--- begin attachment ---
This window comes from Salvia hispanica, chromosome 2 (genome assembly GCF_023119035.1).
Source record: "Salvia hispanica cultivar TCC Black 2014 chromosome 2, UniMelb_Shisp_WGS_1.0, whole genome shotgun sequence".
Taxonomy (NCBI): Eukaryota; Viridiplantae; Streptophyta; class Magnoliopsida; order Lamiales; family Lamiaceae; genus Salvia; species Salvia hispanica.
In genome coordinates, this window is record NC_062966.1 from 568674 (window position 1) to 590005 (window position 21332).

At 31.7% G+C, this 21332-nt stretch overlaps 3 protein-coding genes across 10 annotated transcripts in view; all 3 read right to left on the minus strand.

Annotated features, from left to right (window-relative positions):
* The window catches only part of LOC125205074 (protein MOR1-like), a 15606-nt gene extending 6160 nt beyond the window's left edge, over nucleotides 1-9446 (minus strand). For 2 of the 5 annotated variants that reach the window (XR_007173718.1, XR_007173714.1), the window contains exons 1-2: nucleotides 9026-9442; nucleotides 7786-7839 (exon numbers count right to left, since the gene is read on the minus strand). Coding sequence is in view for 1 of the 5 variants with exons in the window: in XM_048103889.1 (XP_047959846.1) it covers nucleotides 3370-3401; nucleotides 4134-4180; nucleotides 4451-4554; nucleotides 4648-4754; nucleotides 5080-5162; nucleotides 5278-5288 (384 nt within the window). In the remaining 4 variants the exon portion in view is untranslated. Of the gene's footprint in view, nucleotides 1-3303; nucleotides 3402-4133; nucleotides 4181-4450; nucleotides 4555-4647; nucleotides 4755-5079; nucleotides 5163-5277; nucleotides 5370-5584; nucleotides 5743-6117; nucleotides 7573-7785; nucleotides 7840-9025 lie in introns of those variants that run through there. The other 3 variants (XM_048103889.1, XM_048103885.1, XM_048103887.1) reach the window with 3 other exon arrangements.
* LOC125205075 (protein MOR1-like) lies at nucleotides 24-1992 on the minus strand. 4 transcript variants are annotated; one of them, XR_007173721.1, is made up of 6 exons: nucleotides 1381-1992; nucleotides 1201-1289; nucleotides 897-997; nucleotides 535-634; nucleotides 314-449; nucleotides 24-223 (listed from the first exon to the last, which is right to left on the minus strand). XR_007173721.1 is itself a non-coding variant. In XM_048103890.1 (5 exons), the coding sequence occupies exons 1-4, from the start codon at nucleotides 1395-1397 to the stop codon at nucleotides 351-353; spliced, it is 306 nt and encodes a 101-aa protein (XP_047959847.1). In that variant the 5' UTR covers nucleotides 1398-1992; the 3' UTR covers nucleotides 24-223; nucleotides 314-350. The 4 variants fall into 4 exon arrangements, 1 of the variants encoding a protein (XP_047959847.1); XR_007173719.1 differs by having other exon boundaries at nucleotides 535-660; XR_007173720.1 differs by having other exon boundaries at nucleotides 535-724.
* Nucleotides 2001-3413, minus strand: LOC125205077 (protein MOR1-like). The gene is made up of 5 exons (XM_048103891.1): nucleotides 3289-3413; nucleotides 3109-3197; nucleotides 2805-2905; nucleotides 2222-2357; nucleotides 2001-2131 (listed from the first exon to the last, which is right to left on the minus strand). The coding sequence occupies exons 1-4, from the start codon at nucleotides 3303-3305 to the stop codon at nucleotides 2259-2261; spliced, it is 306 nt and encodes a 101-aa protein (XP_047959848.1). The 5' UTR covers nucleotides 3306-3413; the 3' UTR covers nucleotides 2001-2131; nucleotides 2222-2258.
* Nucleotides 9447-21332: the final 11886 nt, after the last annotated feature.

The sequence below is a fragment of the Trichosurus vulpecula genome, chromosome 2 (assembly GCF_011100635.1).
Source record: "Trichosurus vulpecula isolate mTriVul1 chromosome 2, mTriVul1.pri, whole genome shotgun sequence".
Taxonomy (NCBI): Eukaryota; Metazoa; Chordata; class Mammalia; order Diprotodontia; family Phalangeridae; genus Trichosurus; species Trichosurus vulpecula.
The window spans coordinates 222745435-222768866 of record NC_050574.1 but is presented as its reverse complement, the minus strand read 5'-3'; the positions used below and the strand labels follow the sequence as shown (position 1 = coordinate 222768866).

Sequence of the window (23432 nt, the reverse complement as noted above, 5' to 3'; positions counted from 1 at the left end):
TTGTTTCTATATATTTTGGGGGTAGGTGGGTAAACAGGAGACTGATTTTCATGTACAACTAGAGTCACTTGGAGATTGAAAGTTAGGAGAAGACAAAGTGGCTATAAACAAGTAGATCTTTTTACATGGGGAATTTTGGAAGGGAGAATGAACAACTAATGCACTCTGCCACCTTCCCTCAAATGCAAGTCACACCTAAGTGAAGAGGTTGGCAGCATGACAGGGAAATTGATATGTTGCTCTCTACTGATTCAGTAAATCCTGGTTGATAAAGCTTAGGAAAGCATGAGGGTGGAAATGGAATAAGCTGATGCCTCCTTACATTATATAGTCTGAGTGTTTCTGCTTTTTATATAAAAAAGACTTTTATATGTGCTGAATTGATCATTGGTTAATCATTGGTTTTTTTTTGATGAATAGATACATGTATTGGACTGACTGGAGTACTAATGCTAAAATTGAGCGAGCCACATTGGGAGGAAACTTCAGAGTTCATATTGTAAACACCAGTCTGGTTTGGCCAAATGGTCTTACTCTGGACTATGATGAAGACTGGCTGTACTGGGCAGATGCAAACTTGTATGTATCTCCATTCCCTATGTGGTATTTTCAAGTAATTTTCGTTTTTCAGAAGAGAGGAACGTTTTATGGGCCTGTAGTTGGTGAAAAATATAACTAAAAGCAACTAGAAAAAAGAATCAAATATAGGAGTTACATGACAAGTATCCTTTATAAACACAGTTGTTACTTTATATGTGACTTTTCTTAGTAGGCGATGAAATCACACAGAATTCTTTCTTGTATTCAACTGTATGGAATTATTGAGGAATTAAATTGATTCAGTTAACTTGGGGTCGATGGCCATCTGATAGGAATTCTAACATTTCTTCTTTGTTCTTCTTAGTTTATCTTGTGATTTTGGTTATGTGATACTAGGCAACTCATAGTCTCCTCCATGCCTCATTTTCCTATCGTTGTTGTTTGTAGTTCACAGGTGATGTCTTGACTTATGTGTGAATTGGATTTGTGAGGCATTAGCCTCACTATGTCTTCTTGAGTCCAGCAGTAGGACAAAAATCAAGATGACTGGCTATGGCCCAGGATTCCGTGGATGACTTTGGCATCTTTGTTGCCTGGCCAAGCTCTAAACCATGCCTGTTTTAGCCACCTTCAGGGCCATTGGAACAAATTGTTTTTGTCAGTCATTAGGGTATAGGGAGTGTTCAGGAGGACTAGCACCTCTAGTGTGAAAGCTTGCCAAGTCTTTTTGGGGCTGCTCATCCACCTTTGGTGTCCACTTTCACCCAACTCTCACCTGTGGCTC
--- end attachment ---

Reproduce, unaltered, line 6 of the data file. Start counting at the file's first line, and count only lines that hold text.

Annotated features, from left to right (window-relative positions):